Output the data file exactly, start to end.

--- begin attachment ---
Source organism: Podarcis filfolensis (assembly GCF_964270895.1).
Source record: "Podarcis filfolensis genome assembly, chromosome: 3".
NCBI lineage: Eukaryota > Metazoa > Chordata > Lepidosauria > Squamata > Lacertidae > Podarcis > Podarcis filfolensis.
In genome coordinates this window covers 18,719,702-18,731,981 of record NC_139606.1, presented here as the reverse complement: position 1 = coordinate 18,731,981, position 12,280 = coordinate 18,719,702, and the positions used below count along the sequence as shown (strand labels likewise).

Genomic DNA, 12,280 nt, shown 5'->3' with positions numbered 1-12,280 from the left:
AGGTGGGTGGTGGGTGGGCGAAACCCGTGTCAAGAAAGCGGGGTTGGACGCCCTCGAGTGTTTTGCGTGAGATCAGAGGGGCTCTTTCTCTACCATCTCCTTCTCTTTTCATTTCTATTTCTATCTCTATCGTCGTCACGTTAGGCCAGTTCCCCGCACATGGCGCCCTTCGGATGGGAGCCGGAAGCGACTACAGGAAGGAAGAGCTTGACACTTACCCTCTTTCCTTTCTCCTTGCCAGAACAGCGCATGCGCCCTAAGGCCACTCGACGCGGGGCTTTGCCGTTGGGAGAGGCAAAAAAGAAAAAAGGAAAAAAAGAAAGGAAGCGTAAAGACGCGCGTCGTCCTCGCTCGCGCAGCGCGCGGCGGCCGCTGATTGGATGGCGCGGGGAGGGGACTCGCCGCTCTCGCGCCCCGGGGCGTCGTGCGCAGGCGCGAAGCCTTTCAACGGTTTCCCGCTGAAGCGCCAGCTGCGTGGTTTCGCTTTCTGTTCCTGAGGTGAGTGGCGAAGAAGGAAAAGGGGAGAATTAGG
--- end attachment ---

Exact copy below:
Source organism: Podarcis filfolensis (assembly GCF_964270895.1).
Source record: "Podarcis filfolensis genome assembly, chromosome: 3".
NCBI lineage: Eukaryota > Metazoa > Chordata > Lepidosauria > Squamata > Lacertidae > Podarcis > Podarcis filfolensis.
In genome coordinates this window covers 18,719,702-18,731,981 of record NC_139606.1, presented here as the reverse complement: position 1 = coordinate 18,731,981, position 12,280 = coordinate 18,719,702, and the positions used below count along the sequence as shown (strand labels likewise).

Genomic DNA, 12,280 nt, shown 5'->3' with positions numbered 1-12,280 from the left:
AGGTGGGTGGTGGGTGGGCGAAACCCGTGTCAAGAAAGCGGGGTTGGACGCCCTCGAGTGTTTTGCGTGAGATCAGAGGGGCTCTTTCTCTACCATCTCCTTCTCTTTTCATTTCTATTTCTATCTCTATCGTCGTCACGTTAGGCCAGTTCCCCGCACATGGCGCCCTTCGGATGGGAGCCGGAAGCGACTACAGGAAGGAAGAGCTTGACACTTACCCTCTTTCCTTTCTCCTTGCCAGAACAGCGCATGCGCCCTAAGGCCACTCGACGCGGGGCTTTGCCGTTGGGAGAGGCAAAAAAGAAAAAAGGAAAAAAAGAAAGGAAGCGTAAAGACGCGCGTCGTCCTCGCTCGCGCAGCGCGCGGCGGCCGCTGATTGGATGGCGCGGGGAGGGGACTCGCCGCTCTCGCGCCCCGGGGCGTCGTGCGCAGGCGCGAAGCCTTTCAACGGTTTCCCGCTGAAGCGCCAGCTGCGTGGTTTCGCTTTCTGTTCCTGAGGTGAGTGGCGAAGAAGGAAAAGGGGAGAATTAGG